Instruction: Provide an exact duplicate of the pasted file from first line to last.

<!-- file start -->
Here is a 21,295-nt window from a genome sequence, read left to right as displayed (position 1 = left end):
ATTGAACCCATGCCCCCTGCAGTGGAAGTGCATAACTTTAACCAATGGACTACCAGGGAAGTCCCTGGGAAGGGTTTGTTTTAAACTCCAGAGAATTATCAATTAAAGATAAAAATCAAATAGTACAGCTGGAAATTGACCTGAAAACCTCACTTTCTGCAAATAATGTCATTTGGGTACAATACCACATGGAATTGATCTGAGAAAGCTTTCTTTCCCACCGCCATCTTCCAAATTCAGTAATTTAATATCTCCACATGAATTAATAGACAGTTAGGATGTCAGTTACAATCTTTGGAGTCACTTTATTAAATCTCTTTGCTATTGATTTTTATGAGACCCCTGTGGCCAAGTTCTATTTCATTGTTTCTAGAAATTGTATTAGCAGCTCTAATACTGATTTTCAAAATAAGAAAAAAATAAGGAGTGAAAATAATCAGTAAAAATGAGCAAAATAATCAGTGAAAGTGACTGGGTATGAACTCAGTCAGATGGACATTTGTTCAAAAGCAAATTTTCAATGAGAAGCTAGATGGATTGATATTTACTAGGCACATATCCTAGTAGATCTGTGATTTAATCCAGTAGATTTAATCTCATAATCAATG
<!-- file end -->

Here is a 21,295-nt window from a genome sequence, read left to right as displayed (position 1 = left end):
ATTGAACCCATGCCCCCTGCAGTGGAAGTGCATAACTTTAACCAATGGACTACCAGGGAAGTCCCTGGGAAGGGTTTGTTTTAAACTCCAGAGAATTATCAATTAAAGATAAAAATCAAATAGTACAGCTGGAAATTGACCTGAAAACCTCACTTTCTGCAAATAATGTCATTTGGGTACAATACCACATGGAATTGATCTGAGAAAGCTTTCTTTCCCACCGCCATCTTCCAAATTCAGTAATTTAATATCTCCACATGAATTAATAGACAGTTAGGATGTCAGTTACAATCTTTGGAGTCACTTTATTAAATCTCTTTGCTATTGATTTTTATGAGACCCCTGTGGCCAAGTTCTATTTCATTGTTTCTAGAAATTGTATTAGCAGCTCTAATACTGATTTTCAAAATAAGAAAAAAATAAGGAGTGAAAATAATCAGTAAAAATGAGCAAAATAATCAGTGAAAGTGACTGGGTATGAACTCAGTCAGATGGACATTTGTTCAAAAGCAAATTTTCAATGAGAAGCTAGATGGATTGATATTTACTAGGCACATATCCTAGTAGATCTGTGATTTAATCCAGTAGATTTAATCTCATAATCAATG